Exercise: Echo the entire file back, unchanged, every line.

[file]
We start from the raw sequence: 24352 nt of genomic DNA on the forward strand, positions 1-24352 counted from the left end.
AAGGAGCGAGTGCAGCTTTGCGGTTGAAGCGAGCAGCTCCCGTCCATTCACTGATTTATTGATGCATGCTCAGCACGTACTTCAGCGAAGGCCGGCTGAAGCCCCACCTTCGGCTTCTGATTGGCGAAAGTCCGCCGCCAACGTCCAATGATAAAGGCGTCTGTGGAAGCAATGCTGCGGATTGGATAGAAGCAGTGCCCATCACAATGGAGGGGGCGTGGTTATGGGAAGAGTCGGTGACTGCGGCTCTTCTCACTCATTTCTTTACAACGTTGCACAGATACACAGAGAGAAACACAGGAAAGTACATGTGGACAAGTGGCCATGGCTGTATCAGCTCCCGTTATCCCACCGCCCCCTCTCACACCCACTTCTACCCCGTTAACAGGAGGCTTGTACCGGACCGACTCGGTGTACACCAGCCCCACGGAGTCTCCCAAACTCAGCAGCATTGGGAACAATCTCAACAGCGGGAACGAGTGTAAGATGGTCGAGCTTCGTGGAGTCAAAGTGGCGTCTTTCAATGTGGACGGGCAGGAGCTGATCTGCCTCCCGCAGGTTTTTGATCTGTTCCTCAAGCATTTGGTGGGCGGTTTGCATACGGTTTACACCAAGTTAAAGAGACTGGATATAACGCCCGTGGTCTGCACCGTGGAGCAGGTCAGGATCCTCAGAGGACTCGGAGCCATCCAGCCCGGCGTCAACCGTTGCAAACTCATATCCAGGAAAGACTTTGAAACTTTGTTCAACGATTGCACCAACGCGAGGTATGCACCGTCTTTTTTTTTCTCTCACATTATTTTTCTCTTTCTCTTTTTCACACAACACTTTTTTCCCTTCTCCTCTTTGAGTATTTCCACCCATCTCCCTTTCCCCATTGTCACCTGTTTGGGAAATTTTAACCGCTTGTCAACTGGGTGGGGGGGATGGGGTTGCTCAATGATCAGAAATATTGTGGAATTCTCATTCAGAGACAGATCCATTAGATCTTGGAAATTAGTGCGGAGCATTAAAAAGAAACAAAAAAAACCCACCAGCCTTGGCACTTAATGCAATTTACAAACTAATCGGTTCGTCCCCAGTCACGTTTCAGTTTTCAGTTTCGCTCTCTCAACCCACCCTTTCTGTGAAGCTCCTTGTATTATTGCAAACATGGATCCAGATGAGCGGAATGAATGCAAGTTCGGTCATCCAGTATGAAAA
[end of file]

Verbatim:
We start from the raw sequence: 24352 nt of genomic DNA on the forward strand, positions 1-24352 counted from the left end.
AAGGAGCGAGTGCAGCTTTGCGGTTGAAGCGAGCAGCTCCCGTCCATTCACTGATTTATTGATGCATGCTCAGCACGTACTTCAGCGAAGGCCGGCTGAAGCCCCACCTTCGGCTTCTGATTGGCGAAAGTCCGCCGCCAACGTCCAATGATAAAGGCGTCTGTGGAAGCAATGCTGCGGATTGGATAGAAGCAGTGCCCATCACAATGGAGGGGGCGTGGTTATGGGAAGAGTCGGTGACTGCGGCTCTTCTCACTCATTTCTTTACAACGTTGCACAGATACACAGAGAGAAACACAGGAAAGTACATGTGGACAAGTGGCCATGGCTGTATCAGCTCCCGTTATCCCACCGCCCCCTCTCACACCCACTTCTACCCCGTTAACAGGAGGCTTGTACCGGACCGACTCGGTGTACACCAGCCCCACGGAGTCTCCCAAACTCAGCAGCATTGGGAACAATCTCAACAGCGGGAACGAGTGTAAGATGGTCGAGCTTCGTGGAGTCAAAGTGGCGTCTTTCAATGTGGACGGGCAGGAGCTGATCTGCCTCCCGCAGGTTTTTGATCTGTTCCTCAAGCATTTGGTGGGCGGTTTGCATACGGTTTACACCAAGTTAAAGAGACTGGATATAACGCCCGTGGTCTGCACCGTGGAGCAGGTCAGGATCCTCAGAGGACTCGGAGCCATCCAGCCCGGCGTCAACCGTTGCAAACTCATATCCAGGAAAGACTTTGAAACTTTGTTCAACGATTGCACCAACGCGAGGTATGCACCGTCTTTTTTTTTCTCTCACATTATTTTTCTCTTTCTCTTTTTCACACAACACTTTTTTCCCTTCTCCTCTTTGAGTATTTCCACCCATCTCCCTTTCCCCATTGTCACCTGTTTGGGAAATTTTAACCGCTTGTCAACTGGGTGGGGGGGATGGGGTTGCTCAATGATCAGAAATATTGTGGAATTCTCATTCAGAGACAGATCCATTAGATCTTGGAAATTAGTGCGGAGCATTAAAAAGAAACAAAAAAAACCCACCAGCCTTGGCACTTAATGCAATTTACAAACTAATCGGTTCGTCCCCAGTCACGTTTCAGTTTTCAGTTTCGCTCTCTCAACCCACCCTTTCTGTGAAGCTCCTTGTATTATTGCAAACATGGATCCAGATGAGCGGAATGAATGCAAGTTCGGTCATCCAGTATGAAAA